When I Howl My Dog Licks Me?

Why Dogs Howl

Howling is a natural form of communication for dogs. Dogs howl to express various emotions and communicate with others.

According to the AKC, howling is a primitive behavior that dogs have inherited from their wolf ancestors, who howl to assemble the pack. Dogs often howl to express emotions like loneliness, excitement, seeking attention, or communicating their location.[1]

Dogs may howl when left alone as a cry for companionship. Some dogs howl when they hear certain high pitched sounds like sirens, music, or other dogs howling, as a way of communicating back.[2] Howling can also indicate distress, such as separation anxiety.

Overall, howling is a natural communication behavior for dogs that allows them to express themselves and connect with others.

Why Dogs Lick Humans

Dogs lick humans for a variety of reasons. One of the most common is as a sign of affection. Licking is a natural way for dogs to show care and connection. It likely stems from puppyhood when puppies would lick their mothers to ask for food or show submission. Many adult dogs continue to lick humans they love as a way to show affection, greeting, and bonding.

Another reason dogs lick is to gather information. A dog’s sense of taste and smell are very powerful. When dogs lick skin, they are able to pick up chemical signals about identity, emotional state, and overall health. Licking provides them with useful data about their human companion. It helps them learn more about someone they care about.

Overall, licking in dogs is a social behavior that allows them to show care, affection, and interest. It helps strengthen the bond between a dog and human (Why Does My Dog Lick Me?).

Licking as a Calming Signal

Dogs will often lick themselves or other dogs as a calming signal and self-soothing behavior. This is due to the fact that the act of licking releases endorphins in the brain which help to relieve stress and produce a calming effect [1]. When dogs are anxious, stressed, or fearful, licking helps them regulate their emotions and return to a more relaxed state.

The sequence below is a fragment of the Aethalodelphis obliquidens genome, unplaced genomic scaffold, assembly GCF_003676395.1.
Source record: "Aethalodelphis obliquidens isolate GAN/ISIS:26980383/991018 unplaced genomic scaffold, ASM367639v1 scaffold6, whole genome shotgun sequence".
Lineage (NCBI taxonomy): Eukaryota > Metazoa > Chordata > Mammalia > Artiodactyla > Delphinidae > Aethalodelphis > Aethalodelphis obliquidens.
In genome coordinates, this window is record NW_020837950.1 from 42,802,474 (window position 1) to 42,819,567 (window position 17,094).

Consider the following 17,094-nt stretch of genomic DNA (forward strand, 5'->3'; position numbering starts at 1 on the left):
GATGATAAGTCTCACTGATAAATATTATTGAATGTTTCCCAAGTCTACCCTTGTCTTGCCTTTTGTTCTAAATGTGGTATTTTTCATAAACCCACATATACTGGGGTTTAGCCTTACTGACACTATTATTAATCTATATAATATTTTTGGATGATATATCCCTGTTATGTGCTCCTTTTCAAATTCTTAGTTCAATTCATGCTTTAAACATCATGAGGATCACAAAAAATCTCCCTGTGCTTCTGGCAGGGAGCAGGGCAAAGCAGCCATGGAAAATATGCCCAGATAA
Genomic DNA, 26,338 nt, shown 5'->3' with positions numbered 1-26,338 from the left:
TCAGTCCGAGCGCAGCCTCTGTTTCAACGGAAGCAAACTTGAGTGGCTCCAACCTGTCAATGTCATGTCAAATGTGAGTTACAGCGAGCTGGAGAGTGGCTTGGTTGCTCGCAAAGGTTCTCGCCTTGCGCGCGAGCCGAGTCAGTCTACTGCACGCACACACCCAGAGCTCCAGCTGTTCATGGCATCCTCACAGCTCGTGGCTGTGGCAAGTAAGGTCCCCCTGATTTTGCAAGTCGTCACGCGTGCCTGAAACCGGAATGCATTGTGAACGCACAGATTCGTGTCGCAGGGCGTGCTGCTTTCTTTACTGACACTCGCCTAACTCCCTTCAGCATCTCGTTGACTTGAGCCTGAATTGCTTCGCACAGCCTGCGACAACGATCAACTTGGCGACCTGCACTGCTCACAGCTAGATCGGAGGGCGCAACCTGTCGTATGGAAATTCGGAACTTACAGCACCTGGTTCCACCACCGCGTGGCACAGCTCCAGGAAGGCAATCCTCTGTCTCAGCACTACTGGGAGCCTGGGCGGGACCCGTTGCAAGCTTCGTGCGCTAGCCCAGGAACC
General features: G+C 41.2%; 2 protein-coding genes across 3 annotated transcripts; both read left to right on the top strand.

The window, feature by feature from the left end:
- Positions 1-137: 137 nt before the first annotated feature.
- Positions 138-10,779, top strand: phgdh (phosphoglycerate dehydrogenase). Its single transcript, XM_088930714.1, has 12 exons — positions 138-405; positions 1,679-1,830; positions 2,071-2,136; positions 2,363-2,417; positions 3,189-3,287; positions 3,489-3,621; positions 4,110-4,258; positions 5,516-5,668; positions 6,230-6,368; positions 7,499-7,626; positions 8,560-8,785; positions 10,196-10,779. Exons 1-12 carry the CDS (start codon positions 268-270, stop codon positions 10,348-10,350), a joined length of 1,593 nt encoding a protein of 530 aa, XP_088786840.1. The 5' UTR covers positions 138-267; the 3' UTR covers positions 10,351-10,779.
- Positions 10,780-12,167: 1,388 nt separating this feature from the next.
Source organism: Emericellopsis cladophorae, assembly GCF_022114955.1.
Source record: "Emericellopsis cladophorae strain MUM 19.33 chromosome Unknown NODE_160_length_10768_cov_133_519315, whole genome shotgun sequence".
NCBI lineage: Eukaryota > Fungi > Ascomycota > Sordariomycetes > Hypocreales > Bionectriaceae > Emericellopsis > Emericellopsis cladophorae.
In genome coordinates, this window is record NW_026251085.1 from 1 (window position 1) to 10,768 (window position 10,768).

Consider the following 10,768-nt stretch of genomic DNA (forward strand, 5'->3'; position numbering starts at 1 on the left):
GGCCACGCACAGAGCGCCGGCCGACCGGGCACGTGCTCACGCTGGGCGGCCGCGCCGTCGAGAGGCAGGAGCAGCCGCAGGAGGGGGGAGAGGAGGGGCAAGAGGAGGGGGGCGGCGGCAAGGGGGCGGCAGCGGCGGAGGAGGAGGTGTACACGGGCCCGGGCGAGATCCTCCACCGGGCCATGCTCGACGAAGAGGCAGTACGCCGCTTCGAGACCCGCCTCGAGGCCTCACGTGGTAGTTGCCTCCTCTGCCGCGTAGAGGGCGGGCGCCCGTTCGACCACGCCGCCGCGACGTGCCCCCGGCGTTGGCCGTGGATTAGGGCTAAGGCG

Licking can also be a gesture designed to calm down another individual. When dogs lick each other’s faces or their owner’s hand or face, it often signals an intent to alleviate tension or worry. Puppies will lick their mother’s mouth to stimulate a regurgitation reflex and obtain food, so face licking between adult dogs taps into these instinctual calming associations from puppyhood. By licking each other in times of stress, dogs are communicating affection while also triggering the release of brain chemicals to induce calmness [2].

Overall, licking as a calming signal demonstrates the self-soothing nature of dogs and their ability to comfort each other through instinctual behaviors deeply rooted in their biology and early development.

Licking as a Response to Howling

When a dog howls, it can sometimes sound like the dog is in distress or anxious. As a result, your dog may respond to your howling by licking you as a calming signal and an attempt to reassure you. The licking is your dog’s way of communicating that everything is alright and there is no need for distress.

According to Canine Companions, licking is one of the main ways dogs try to calm and reassure each other, especially during stressful situations [1]. When you howl, your dog likely perceives it as a sign of anxiety or unease, even if you are just having fun. So their natural response is to try to comfort you by licking as a calming signal.

The licking is your dog’s attempt to soothe your perceived distress caused by the howling. It’s their way of communicating reassurance and trying to calm you down from the anxious state they believe the howling indicates. The intent is to stop the howling by providing a calming lick. So the licking behavior directly responds to and aims to cease the howling through reassurance and comfort.

Other Reasons for Licking

A dog may lick its human for reasons other than in response to howling. These include:

Interest/curiosity about sounds – Dogs have very sensitive hearing and may be intrigued by sounds their human makes, including singing or howling. The licking behavior may signify the dog’s interest and attempt to further investigate the sound.

Mimicry – Some dogs observe and imitate their human’s behaviors and sounds. Licking in response to howling could be the dog’s way of mimicking the vocalization.

Medical reasons like nausea – Excessive licking can sometimes indicate a medical issue like nausea or gastrointestinal discomfort. If accompanied by other symptoms like vomiting or changes in appetite, it’s a good idea to consult a veterinarian.